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Partisan Politics Poisons Supreme Court Nominations

Supreme Court Justice Antonin Scalia, seated second from the right.
Supreme Court Justice Antonin Scalia, seated second from the right.

By Ashley Duong

With the recent death of Supreme Court Justice Antonin Scalia, tension over filling the now-open spot has reached a pinnacle in the White House. With a conservative Congress threatening to reject any and all nominations suggested by President Obama, it seems this has become yet another fighting point between the conservative legislature and liberal executive.

Congress is suggesting the nominations be held off until the next election cycle has concluded and a new president has been inaugurated. This is not only unethical, considering Obama still has another ten or so months in office, but also goes against the precedent set in the past for Supreme Court nominations.

Senate leader Mitch McConnell, the leading voice in this controversy, seems to have changed his tune in terms of his views on presidential powers.

“The President is presumably elected by the people to carry out a program, and altering the ideological directions of the Supreme Court would seem to be a perfectly legitimate part of a Presidential platform. To that end, the Constitution gives to him the power to nominate,” he wrote in a law journal article from 1970-71 during Richard Nixon’s presidency.

This is a complete and utter rejection of the stance that he is currently taking against Obama. Roughly 45 years later, McConnell has proved himself to be a hypocrite. Clearly, in his eyes, only a Republican president should have the power to nominate.


Article II  of the Constitution grants President Obama the power to nominate and appoint a new Supreme Court Justice and gives the Senate the power to vet and either confirm or reject his nomination. For the current Senate to outright deny all nominations seems unconstitutional and undemocratic.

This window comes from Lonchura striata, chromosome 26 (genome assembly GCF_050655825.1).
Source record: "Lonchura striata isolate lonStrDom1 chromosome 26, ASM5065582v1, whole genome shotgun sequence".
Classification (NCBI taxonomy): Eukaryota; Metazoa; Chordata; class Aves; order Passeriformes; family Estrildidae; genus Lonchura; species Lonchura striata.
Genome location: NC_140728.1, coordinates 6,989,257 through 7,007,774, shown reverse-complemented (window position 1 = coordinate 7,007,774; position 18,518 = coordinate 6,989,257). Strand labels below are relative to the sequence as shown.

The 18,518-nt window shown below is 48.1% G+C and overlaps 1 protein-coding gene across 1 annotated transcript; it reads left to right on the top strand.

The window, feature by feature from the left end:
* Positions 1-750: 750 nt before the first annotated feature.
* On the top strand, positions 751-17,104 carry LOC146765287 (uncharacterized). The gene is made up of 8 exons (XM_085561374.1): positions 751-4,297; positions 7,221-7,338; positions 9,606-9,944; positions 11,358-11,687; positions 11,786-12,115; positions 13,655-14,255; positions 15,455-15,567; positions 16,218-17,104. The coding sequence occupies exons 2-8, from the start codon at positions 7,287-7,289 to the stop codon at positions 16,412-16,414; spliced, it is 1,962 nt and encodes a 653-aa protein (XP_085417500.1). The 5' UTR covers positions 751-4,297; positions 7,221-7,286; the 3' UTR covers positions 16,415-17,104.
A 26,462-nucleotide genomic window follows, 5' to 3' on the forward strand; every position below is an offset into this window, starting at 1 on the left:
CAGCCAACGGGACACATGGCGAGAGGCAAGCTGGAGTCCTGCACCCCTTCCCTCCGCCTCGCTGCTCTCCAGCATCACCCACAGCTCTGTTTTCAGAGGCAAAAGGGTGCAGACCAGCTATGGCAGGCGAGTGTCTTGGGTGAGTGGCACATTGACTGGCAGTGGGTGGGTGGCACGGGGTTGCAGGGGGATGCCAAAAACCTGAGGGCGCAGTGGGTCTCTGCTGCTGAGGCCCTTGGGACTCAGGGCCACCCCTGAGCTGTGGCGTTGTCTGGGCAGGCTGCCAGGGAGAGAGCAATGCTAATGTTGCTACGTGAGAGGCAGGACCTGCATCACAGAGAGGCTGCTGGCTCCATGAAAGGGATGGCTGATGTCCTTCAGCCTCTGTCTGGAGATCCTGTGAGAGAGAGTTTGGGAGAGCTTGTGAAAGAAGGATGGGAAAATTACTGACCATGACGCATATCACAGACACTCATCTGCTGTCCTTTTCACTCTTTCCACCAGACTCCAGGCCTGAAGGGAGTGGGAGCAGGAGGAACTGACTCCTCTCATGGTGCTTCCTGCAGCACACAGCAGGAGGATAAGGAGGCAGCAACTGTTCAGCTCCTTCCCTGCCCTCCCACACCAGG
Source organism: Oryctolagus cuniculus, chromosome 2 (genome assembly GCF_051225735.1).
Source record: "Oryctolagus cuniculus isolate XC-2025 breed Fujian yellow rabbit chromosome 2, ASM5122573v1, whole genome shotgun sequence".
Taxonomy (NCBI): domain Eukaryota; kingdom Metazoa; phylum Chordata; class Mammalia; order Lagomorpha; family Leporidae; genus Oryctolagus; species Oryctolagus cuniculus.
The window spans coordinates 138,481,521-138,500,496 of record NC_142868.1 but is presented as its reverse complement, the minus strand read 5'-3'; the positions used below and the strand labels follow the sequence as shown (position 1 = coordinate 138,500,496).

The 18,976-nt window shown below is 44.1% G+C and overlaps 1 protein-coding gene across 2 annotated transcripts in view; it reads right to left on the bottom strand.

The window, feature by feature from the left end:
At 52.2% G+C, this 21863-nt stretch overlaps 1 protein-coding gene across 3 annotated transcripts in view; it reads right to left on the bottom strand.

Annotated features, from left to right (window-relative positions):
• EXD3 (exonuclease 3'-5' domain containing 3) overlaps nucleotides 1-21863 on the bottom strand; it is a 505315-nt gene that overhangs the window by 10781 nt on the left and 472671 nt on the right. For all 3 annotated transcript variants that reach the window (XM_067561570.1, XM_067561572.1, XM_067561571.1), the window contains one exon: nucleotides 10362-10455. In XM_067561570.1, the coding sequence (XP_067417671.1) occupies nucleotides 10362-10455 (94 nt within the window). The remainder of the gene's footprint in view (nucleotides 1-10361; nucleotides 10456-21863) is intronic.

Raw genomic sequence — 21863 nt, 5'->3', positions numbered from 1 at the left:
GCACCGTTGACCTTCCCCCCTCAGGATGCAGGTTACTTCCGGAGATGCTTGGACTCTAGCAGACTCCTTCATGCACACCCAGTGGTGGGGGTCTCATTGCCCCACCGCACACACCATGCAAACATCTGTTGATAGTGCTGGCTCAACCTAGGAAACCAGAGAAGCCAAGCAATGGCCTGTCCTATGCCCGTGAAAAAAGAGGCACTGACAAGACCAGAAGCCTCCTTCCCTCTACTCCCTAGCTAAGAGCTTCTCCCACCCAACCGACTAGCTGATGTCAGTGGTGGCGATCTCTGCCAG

In addition, the rhetoric that conservatives are currently using to speak of the issue is inconsistent with what prominent conservative leaders have said in the past in regards to presidential powers.

This outright rejection reflects and exposes the political motives of the Republican party, a ploy in an attempt to have a majority in yet another branch of the national government.

It seems the conservative legislature is waiting in hopes of a conservative President coming into office and potentially make nominations more favorable to the party.

Scalia served as a reigning conservative voice on the Supreme Court and without him, there is an even amount of left leaning and right leaning justices. Understandably, the next justice to take Scalia’s spot has an important impact on the future leanings of the court itself, which is why the conservative Congress is making such an effort to halt nomination processes.

Unfortunately, Obama is not due to leave the White House until January of next year. The precedent set by histories past has had Supreme Court nominations occur almost immediately after a spot has opened on the bench.

Therefore, waiting over ten months to fill the spot would serve to be an issue with rulings on court cases. Since there are currently an even amount of justices in the court, the delay in nominations will then put a delay on the already overwhelming amount of cases waiting to be heard. The Senate has no obligation to approve of Obama’s nominations.  To declare rejection from the very outset without even some sort of consideration is undemocratic and inconsistent with our country’s history.


Ashley Duong is a first year literary journalism major. She can be reached at